Warren Buffett opposes Omaha streetcar project, lobbies for bus instead

Billionaire investor Warren Buffett broke with his practice of staying out of local politics to urge his hometown of Omaha to abandon its planned streetcar project because he says it’s too expensive and not as flexible as buses.

Buffett wrote a letter to the editor of the Omaha World-Herald and met with the mayor this week to lobby against the $306 million project and urge the city to let residents vote on it.

But city officials are moving forward with the streetcar because they believe it will spur development, including Mutual of Omaha’s planned $600 million headquarters tower downtown.

Buffett said in his letter that he decided to make an exception to his policy of staying out of local issues even though “it can be off-putting to many to have a wealthy 92-year-old tell them what is good for their future.” He said he wanted to weigh in on the

Loop Capital analyst says this holiday season was Bed Bath & Beyond’s ‘Custer’s last stand’

In June 1867, over 700 U.S. troops led by Lieutenant Colonel George Armstrong Custer were soundly defeated by the Lakota Sioux and allied Native American tribes in the legendary Battle of the Little Bighorn, also known as Custer’s Last Stand. It’s rare to hear Wall Street analysts reference 19th-century history, but Loop Capital managing director Anthony Chukumba believes that is something like what we’re seeing with Bed Bath & Beyond this holiday season.

“This really was Custer’s Last Stand, and it’s going to pretty much end the same way that it did for Custer,” he told Yahoo Finance on Wednesday. “We will not be having this same conversation a year from now about Bed Bath & Beyond. Bed Bath & Beyond will be gone.” Of course, Custer did not survive Little Bighorn, as depicted in countless books and adaptations, such as Son of the Morning Star.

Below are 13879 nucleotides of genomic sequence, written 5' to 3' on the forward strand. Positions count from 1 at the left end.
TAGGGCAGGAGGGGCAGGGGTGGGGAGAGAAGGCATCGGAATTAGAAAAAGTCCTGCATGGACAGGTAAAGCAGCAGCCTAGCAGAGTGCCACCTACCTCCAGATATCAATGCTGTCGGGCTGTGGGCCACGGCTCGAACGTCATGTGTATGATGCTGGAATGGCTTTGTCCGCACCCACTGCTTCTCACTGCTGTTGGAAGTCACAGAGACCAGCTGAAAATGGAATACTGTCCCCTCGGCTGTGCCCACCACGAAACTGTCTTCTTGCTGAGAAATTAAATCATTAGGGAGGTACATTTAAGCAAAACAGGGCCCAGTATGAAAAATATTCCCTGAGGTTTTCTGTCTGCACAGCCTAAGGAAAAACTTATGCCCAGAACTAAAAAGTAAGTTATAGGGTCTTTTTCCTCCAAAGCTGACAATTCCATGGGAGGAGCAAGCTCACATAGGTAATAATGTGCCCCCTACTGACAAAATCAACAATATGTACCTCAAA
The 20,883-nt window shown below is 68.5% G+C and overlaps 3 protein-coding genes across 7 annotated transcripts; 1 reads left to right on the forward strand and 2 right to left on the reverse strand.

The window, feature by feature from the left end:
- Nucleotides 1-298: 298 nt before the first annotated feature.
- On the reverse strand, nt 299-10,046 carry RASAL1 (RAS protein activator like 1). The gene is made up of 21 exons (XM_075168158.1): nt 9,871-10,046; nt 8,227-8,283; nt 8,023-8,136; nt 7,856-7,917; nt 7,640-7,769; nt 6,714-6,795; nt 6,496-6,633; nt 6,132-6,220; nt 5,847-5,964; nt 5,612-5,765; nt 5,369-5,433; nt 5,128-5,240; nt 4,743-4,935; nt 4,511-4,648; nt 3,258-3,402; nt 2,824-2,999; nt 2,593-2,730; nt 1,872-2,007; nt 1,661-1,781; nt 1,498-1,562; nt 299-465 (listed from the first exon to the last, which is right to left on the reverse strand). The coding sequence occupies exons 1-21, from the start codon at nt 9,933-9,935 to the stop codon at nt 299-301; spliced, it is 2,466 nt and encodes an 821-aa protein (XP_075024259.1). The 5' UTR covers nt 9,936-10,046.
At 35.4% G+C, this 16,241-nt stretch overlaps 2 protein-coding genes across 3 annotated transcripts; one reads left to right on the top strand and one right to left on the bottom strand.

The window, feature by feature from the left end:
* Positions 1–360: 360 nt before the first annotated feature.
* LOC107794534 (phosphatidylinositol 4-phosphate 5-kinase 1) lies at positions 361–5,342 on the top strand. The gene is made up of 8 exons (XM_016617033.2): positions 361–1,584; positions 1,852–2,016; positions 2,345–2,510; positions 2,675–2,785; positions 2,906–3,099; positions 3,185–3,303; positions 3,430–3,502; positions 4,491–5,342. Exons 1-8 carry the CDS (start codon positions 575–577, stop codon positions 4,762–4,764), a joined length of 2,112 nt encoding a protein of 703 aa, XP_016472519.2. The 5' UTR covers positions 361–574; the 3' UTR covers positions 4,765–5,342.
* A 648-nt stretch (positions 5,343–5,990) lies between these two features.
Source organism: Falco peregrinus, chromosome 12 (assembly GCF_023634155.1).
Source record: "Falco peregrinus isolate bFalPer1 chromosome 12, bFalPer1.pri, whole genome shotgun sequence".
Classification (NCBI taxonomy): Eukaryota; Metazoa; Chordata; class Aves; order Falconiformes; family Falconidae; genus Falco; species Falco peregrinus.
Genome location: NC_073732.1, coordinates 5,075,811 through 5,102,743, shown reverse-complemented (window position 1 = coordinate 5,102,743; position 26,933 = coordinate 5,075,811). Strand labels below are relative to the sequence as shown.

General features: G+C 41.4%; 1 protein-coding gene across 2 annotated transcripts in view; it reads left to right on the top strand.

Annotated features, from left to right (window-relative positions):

If Bed Bath

Your tax to-dos before the end of the year

Many people avoid thinking about taxes until the April deadline rolls around each year. But by then it may be too late to take advantage of the top strategies to cut down your tax bill—or get a bigger refund.

Take some time before January 1 to check off these tasks while they still count.

6 tax to-do’s before 2022 ends 

Federal tax returns and payments are due on April 18, 2023 (state deadlines vary, but many match the federal deadline). While W-2 income statements won’t be sent out until late January, you can use an online calculator now to estimate what you might owe. All you need are your pay stubs for the year, showing how much you earned and how much you paid in income taxes. 

If you’re hoping to shrink your tax bill, or possibly boost your refund, here are some strategies to try—plus one time-saving tool that’ll

Forget about Teslas: Converting vintage muscle cars into electric vehicles is now a thing

When Kevin Erickson fires up his 1972 Plymouth Satellite, a faint hum replaces what is normally the sound of pistons pumping, gas coursing through the carburetor and the low thrum of the exhaust.

Even though it’s nearly silent, the classic American muscle car isn’t broken. It’s electric.

Erickson is among a small but expanding group of tinkerers, racers, engineers and entrepreneurs across the country who are converting vintage cars and trucks into greener, and often much faster, electric vehicles.

Despite derision from some purists about the converted cars resembling golf carts or remote-controlled cars, electric powertrain conversions are becoming more mainstream as battery technology advances and the world turns toward cleaner energy to combat climate change.

“RC cars are fast, so that’s kind of a compliment really,” said Erickson, whose renamed ”Electrollite” accelerates to 0-60 mph (0-97 kph) in three seconds and tops out at about 155 mph (249

Strep A is on the rise in children amid a growing shortage of common medication

A dangerous form of strep A may be on the rise in children, adding another infection for pediatricians to worry about this winter.

The US Centers for Disease Control and Prevention was notified in November of a possible increase in cases among children in a Colorado hospital, according to a Thursday health advisory. Other states are also reporting cases of invasive Strep A. The UK has been hit by the infection as well, and more than 20 children have died from it.

Invasive strep, caused by the same bacteria as typical step infections, is less frequent and more severe, and can lead to death in some cases. Strep A is a bacterial infection caused by the Group A Streptococcus bacteria, and is most often seen in the winter months. 

Additionally, increased rates of infection have been noted when influenza is also prevalent. Cases of seasonal influenza are currently high